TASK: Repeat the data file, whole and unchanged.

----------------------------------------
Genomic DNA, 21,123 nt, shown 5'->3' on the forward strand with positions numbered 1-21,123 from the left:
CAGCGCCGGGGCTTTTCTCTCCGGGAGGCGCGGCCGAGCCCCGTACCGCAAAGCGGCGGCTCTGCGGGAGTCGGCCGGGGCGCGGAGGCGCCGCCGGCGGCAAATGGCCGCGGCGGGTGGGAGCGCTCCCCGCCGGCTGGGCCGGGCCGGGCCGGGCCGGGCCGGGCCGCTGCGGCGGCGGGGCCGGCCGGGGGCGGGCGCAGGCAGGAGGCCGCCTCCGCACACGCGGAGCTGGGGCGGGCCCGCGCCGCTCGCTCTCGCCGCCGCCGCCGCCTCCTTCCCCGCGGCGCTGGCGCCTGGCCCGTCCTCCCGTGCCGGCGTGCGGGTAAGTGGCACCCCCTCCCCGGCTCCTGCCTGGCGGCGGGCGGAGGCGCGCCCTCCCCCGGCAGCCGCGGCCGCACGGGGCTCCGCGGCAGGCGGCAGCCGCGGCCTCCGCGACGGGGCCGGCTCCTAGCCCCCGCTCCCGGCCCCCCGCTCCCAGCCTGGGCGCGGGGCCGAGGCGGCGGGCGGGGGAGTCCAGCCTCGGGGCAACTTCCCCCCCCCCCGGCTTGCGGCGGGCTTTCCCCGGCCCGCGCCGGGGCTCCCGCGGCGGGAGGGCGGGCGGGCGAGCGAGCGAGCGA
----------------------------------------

Genomic DNA, 21,123 nt, shown 5'->3' on the forward strand with positions numbered 1-21,123 from the left:
CAGCGCCGGGGCTTTTCTCTCCGGGAGGCGCGGCCGAGCCCCGTACCGCAAAGCGGCGGCTCTGCGGGAGTCGGCCGGGGCGCGGAGGCGCCGCCGGCGGCAAATGGCCGCGGCGGGTGGGAGCGCTCCCCGCCGGCTGGGCCGGGCCGGGCCGGGCCGGGCCGGGCCGCTGCGGCGGCGGGGCCGGCCGGGGGCGGGCGCAGGCAGGAGGCCGCCTCCGCACACGCGGAGCTGGGGCGGGCCCGCGCCGCTCGCTCTCGCCGCCGCCGCCGCCTCCTTCCCCGCGGCGCTGGCGCCTGGCCCGTCCTCCCGTGCCGGCGTGCGGGTAAGTGGCACCCCCTCCCCGGCTCCTGCCTGGCGGCGGGCGGAGGCGCGCCCTCCCCCGGCAGCCGCGGCCGCACGGGGCTCCGCGGCAGGCGGCAGCCGCGGCCTCCGCGACGGGGCCGGCTCCTAGCCCCCGCTCCCGGCCCCCCGCTCCCAGCCTGGGCGCGGGGCCGAGGCGGCGGGCGGGGGAGTCCAGCCTCGGGGCAACTTCCCCCCCCCCCGGCTTGCGGCGGGCTTTCCCCGGCCCGCGCCGGGGCTCCCGCGGCGGGAGGGCGGGCGGGCGAGCGAGCGAGCGA